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1.  Residents-as-Teachers Publications: What Can Programs Learn From the Literature When Starting a New or Refining an Established Curriculum? 
Teaching residents how to teach is a critical part of resident education because residents are often the major teachers of medical students. The importance of formal residents-as-teachers (RAT) curricula has been emphasized throughout the literature, yet not all residency programs have such a curriculum in place.
The purpose of our study was to (1) review the medical education literature for established RAT curricula, (2) assess published curricula's reproducibility, (3) evaluate the type of outcomes achieved using the Kirkpatrick model of evaluation, and (4) identify curricula that training programs could feasibly adopt.
We performed a literature review using PubMed, Medline, Scopus, PsycINFO, ERIC, and Embase. Key search words included residents, residents as teachers, teaching, internship and residency, and curriculum. In addition, a search of MedEdPORTAL was performed using the same key terms. Articles were evaluated based on the reproducibility of curricula and the assessment tools. Evaluation of educational outcomes was performed using the Kirkpatrick model.
Thirty-nine articles were deemed appropriate for review. Interventions and evaluation techniques varied greatly. Only 1 article from the literature was deemed to have both curricula and assessments that would be fully reproducible by other programs.
A literature review on RAT curricula found few articles that would be easily reproduced for residency programs that want to start or improve their own RAT curricula. It also demonstrated the difficulty and lack of rigorous outcome measurements for most curricula.
PMCID: PMC4054721  PMID: 24949126
2.  Anesthesiology Residents-as-Teachers Program: A Pilot Study 
The role of residents as teachers has grown over time. Programs have been established within various specialties to formally develop these skills. Anesthesiology residents are frequently asked to provide supervision for novice learners and have numerous opportunities for teaching skills and clinical decision making. Yet, there are no educational programs described in the literature to train anesthesiology residents to teach novice learners.
To explore whether a resident-as-teacher program would increase anesthesiology residents' self-reported teaching skills.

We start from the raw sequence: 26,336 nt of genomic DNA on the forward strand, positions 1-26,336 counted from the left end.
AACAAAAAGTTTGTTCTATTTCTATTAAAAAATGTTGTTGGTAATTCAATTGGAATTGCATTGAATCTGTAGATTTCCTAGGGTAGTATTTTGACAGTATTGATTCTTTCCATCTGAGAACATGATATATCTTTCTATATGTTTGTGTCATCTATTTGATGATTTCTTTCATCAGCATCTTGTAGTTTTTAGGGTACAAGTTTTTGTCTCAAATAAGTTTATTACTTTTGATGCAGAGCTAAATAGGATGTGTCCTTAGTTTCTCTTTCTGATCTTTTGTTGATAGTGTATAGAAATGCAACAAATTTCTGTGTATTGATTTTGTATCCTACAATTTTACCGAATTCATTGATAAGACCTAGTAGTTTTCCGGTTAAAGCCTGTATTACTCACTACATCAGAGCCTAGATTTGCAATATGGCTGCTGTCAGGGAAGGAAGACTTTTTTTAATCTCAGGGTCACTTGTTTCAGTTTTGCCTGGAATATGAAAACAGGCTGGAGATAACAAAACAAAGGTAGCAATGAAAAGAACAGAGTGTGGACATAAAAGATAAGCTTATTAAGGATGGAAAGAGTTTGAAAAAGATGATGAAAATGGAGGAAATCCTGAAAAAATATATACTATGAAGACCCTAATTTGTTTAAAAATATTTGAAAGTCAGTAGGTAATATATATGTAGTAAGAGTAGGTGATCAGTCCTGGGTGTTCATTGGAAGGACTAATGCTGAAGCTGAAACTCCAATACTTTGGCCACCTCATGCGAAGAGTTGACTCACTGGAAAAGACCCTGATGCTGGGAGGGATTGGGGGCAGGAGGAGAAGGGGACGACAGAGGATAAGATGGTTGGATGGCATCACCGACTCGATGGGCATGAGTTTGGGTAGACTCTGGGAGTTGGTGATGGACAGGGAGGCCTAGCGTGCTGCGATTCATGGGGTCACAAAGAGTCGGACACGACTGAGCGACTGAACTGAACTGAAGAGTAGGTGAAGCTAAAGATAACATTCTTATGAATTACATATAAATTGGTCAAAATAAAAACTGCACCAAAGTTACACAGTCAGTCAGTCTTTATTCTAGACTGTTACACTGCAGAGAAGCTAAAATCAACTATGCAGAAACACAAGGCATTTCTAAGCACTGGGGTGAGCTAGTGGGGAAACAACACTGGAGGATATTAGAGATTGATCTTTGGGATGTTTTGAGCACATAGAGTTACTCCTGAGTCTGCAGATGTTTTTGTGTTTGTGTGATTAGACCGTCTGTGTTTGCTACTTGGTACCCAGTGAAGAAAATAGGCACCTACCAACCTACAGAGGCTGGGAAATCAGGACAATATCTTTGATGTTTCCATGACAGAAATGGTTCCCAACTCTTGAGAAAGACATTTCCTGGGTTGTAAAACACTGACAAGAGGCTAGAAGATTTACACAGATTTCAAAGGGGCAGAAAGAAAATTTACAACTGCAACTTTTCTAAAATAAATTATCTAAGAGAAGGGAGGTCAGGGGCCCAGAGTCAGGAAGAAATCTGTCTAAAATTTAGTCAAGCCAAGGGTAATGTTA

An 8-session interactive Anesthesiology Residents-as-Teachers (ART) Program was developed to emphasize 6 key teaching skills. During a 2-year period, 14 anesthesiology residents attended the ART program. The primary outcome measure was resident self-assessment of their teaching skills across 14 teaching domains, before and 6 months after the ART program. Residents also evaluated the workshops for quality with a 9-item, postworkshop survey. Paired t testing was used for analysis.
Resident self-assessment led to a mean increase in teaching skills of 1.04 in a 5-point Likert scale (P < .001). Residents reported the greatest improvement in writing/using teaching objectives (+1.29, P < .001), teaching at the bedside (+1.57, P  =  .002), and leading case discussions (+1.64, P  =  .001). Residents rated the workshops 4.2 out of 5 (3.9–4.7).
Residents rated their teaching skills as significantly improved in 13 of 14 teaching domains after participation in the ART program. The educational program required few resources and was rated highly by residents.
PMCID: PMC3546586  PMID: 24294434
3.  A Learner-Centered Diabetes Management Curriculum 
Diabetes Care  2012;35(11):2188-2193.
Diabetes errors, particularly insulin administration errors, can lead to complications and death in the pediatric inpatient setting. Despite a lecture-format curriculum on diabetes management at our children’s hospital, resident diabetes-related errors persisted. We hypothesized that a multifaceted, learner-centered diabetes curriculum would help reduce pathway errors.
The 8-week curricular intervention consisted of 1) an online tutorial addressing residents’ baseline diabetes management knowledge, 2) an interactive diabetes pathway discussion, 3) a learner-initiated diabetes question and answer session, and 4) a case presentation featuring embedded pathway errors for residents to recognize, resolve, and prevent. Errors in the 9 months before the intervention, as identified through an incident reporting system, were compared with those in the 10 months afterward, with errors classified as relating to insulin, communication, intravenous fluids, nutrition, and discharge delay.
Before the curricular intervention, resident errors occurred in 28 patients (19.4% of 144 diabetes admissions) over 9 months. After the intervention, resident errors occurred in 11 patients (6.6% of 166 diabetes admissions) over 10 months, representing a statistically significant (P = 0.0007) decrease in patients with errors from before intervention to after intervention. Throughout the study, the errors were distributed into the categories as follows: insulin, 43.8%; communication, 39.6%; intravenous fluids, 14.6%; nutrition, 0%; and discharge delay, 2.1%.
An interactive learner-centered diabetes curriculum for pediatric residents can be effective in reducing inpatient diabetes errors in a tertiary children’s hospital. This educational model promoting proactive learning has implications for decreasing errors across other medical disciplines.
PMCID: PMC3476896  PMID: 22875227
4.  Using a Commercially Available Web-Based Evaluation System to Enhance Residents' Teaching 
Residents-as-teachers (RATs) programs have been shown to improve trainees' teaching skills, yet these decline over time.